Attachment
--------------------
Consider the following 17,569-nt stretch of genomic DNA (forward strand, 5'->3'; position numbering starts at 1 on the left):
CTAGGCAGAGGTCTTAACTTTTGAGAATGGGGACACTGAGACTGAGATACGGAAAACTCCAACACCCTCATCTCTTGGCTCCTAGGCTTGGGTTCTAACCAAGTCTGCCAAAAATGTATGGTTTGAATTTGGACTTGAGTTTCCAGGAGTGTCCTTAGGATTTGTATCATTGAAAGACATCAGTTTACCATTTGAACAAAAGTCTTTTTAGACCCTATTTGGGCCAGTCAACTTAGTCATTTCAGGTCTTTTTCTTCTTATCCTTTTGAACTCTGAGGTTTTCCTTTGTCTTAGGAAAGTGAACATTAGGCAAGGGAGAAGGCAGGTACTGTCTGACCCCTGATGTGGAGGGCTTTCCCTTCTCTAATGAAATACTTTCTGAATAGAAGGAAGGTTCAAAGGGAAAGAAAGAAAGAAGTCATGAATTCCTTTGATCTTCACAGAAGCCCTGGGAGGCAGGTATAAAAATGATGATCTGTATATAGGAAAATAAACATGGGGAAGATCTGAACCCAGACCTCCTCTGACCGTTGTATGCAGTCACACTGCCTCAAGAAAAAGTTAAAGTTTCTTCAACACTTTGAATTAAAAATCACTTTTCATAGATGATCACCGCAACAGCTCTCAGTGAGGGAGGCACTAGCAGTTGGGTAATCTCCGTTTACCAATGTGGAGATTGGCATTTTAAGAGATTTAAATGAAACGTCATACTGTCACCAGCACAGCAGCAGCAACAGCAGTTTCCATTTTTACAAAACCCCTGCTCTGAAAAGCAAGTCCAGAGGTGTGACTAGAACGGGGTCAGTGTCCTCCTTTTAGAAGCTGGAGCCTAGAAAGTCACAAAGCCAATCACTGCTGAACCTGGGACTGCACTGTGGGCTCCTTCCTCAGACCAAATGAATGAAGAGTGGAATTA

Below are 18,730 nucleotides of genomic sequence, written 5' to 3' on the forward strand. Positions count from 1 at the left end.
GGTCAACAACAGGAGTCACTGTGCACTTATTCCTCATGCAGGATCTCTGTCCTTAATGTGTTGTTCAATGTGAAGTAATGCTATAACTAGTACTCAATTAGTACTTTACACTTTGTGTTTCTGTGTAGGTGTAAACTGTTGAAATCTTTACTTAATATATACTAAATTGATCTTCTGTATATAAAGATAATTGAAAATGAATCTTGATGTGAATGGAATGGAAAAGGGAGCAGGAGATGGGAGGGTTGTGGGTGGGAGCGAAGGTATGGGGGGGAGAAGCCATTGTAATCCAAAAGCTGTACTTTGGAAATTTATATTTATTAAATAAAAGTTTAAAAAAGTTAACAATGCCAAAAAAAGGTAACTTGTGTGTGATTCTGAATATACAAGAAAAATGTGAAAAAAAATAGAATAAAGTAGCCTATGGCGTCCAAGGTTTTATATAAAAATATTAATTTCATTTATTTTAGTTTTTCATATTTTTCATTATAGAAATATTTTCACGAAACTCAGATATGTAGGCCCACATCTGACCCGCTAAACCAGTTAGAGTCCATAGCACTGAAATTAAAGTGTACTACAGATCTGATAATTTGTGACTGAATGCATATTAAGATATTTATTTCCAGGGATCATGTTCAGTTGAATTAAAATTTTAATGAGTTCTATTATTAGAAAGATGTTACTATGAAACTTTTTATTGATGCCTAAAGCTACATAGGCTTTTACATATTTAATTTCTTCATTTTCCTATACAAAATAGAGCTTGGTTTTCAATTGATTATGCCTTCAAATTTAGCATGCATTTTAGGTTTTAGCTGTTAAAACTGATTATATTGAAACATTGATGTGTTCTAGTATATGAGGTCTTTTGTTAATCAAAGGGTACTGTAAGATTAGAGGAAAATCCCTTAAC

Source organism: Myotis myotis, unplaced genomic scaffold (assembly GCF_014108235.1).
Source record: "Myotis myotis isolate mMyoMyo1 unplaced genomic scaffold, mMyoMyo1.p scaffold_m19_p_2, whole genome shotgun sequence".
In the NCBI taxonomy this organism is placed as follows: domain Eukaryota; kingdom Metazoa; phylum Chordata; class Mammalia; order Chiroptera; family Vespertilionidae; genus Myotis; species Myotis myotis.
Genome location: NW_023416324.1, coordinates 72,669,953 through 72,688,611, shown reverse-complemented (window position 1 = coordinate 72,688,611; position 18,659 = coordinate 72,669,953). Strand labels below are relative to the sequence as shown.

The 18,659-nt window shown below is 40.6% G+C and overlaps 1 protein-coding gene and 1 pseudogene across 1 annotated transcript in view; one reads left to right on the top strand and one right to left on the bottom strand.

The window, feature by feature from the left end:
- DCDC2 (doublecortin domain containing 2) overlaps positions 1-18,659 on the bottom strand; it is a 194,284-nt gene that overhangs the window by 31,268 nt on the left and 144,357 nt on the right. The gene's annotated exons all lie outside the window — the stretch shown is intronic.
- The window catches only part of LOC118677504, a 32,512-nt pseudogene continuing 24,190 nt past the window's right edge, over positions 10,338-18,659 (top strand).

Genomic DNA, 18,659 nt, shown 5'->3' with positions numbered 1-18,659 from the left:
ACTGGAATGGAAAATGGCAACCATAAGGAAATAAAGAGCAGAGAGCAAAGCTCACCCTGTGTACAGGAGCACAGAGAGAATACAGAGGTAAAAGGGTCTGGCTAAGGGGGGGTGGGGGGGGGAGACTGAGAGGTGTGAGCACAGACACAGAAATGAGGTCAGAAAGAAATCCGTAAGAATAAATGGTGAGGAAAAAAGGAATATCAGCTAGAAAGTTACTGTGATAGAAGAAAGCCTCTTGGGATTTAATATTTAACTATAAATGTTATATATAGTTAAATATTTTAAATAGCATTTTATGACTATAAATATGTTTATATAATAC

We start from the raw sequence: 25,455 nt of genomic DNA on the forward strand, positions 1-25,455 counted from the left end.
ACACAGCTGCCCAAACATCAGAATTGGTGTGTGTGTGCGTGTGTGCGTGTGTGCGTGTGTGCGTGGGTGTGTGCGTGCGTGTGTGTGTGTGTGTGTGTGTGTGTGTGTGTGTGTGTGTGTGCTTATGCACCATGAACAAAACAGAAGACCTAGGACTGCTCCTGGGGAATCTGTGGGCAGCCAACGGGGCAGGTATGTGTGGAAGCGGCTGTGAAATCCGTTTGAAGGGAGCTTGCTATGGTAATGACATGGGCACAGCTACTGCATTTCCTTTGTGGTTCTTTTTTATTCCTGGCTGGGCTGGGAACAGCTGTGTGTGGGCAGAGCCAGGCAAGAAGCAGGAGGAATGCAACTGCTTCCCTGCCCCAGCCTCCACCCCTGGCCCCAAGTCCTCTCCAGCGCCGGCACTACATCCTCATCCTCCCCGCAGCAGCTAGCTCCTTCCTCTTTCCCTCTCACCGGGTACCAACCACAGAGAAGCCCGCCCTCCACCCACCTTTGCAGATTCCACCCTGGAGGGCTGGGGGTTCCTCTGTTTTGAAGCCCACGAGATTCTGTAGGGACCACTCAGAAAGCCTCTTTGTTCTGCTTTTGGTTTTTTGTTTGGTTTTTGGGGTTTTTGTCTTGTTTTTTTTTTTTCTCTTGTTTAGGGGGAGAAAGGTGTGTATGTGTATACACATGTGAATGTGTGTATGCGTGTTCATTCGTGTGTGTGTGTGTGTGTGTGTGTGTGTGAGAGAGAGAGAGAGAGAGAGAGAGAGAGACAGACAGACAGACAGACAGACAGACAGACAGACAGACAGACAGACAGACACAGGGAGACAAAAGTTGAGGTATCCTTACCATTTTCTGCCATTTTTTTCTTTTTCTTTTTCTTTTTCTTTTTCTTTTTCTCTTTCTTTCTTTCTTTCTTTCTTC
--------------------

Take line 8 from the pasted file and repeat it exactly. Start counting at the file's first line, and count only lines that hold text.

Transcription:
Genome location: NW_023416324.1, coordinates 72,669,953 through 72,688,611, shown reverse-complemented (window position 1 = coordinate 72,688,611; position 18,659 = coordinate 72,669,953). Strand labels below are relative to the sequence as shown.